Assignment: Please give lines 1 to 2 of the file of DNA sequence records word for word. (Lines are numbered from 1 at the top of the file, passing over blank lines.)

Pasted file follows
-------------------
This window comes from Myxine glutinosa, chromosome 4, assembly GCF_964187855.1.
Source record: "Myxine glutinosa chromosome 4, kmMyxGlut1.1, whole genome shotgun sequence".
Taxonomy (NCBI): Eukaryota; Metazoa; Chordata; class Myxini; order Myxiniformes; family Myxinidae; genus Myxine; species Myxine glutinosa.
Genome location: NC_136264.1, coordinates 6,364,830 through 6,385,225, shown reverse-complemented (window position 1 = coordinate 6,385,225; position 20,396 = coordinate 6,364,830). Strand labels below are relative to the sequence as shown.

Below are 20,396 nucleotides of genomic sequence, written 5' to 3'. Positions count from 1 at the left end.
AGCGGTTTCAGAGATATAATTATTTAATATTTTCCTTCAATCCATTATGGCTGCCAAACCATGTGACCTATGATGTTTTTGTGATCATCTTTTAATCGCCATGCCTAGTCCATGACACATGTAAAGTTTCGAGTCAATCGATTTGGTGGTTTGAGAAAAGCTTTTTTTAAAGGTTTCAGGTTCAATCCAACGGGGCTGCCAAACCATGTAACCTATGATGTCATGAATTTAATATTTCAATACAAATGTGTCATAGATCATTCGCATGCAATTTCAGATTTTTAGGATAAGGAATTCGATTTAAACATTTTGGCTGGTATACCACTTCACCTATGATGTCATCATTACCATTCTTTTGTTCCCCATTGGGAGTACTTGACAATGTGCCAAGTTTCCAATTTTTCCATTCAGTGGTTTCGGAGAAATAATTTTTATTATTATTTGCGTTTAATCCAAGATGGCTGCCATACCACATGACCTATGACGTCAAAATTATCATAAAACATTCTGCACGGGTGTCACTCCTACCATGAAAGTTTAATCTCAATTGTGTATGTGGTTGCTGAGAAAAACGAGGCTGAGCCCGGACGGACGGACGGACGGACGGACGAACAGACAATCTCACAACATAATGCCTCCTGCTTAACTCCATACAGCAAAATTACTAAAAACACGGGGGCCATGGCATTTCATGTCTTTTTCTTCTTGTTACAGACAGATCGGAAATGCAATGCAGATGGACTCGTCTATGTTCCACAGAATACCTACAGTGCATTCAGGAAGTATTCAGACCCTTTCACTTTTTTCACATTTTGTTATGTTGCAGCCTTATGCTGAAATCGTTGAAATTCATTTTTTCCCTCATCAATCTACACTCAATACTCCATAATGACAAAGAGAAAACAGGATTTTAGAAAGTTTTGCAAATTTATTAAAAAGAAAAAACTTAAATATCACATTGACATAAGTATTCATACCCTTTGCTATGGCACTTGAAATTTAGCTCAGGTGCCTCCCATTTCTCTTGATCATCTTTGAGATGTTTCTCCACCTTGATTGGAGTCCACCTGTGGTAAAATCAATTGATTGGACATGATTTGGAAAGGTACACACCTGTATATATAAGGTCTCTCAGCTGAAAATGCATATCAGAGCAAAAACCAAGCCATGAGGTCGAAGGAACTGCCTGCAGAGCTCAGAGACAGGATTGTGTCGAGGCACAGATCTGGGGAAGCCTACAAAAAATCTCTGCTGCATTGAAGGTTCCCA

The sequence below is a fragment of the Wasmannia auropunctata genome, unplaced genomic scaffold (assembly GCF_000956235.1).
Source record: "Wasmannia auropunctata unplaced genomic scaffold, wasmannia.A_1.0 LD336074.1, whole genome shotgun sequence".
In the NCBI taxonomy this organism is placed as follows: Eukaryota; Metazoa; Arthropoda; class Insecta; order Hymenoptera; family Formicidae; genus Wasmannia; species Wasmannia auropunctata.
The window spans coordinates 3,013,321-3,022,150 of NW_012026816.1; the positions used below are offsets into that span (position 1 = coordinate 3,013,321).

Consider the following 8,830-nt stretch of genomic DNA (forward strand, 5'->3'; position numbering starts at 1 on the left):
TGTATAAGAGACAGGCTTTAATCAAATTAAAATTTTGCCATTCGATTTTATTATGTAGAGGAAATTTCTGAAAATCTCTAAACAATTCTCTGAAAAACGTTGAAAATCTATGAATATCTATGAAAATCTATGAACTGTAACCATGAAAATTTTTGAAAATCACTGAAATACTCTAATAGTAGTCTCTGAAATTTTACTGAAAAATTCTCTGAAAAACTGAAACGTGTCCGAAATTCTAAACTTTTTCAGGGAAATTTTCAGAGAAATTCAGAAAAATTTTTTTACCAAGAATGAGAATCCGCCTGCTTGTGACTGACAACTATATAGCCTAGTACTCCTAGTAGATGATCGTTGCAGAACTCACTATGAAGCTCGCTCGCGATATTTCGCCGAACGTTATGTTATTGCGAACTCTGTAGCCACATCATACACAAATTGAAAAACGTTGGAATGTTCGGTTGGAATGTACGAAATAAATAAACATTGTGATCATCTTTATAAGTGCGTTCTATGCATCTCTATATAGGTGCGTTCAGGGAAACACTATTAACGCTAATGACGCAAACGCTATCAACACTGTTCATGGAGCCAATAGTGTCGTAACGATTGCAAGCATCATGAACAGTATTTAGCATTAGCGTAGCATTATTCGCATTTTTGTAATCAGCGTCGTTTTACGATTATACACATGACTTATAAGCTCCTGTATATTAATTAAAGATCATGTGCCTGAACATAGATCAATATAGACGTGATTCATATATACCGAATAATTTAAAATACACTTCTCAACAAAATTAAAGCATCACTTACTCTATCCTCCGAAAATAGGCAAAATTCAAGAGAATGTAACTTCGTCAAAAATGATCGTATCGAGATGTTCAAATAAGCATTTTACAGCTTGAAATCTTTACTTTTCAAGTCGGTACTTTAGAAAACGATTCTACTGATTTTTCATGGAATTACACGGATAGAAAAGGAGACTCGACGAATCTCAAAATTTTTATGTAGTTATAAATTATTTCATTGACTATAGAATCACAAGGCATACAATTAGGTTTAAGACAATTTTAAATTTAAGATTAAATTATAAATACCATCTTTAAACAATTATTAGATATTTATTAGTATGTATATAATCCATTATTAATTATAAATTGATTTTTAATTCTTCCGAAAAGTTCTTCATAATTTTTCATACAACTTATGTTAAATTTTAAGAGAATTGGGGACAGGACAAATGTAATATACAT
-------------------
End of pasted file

This window comes from Myxine glutinosa, chromosome 4, assembly GCF_964187855.1.
Source record: "Myxine glutinosa chromosome 4, kmMyxGlut1.1, whole genome shotgun sequence".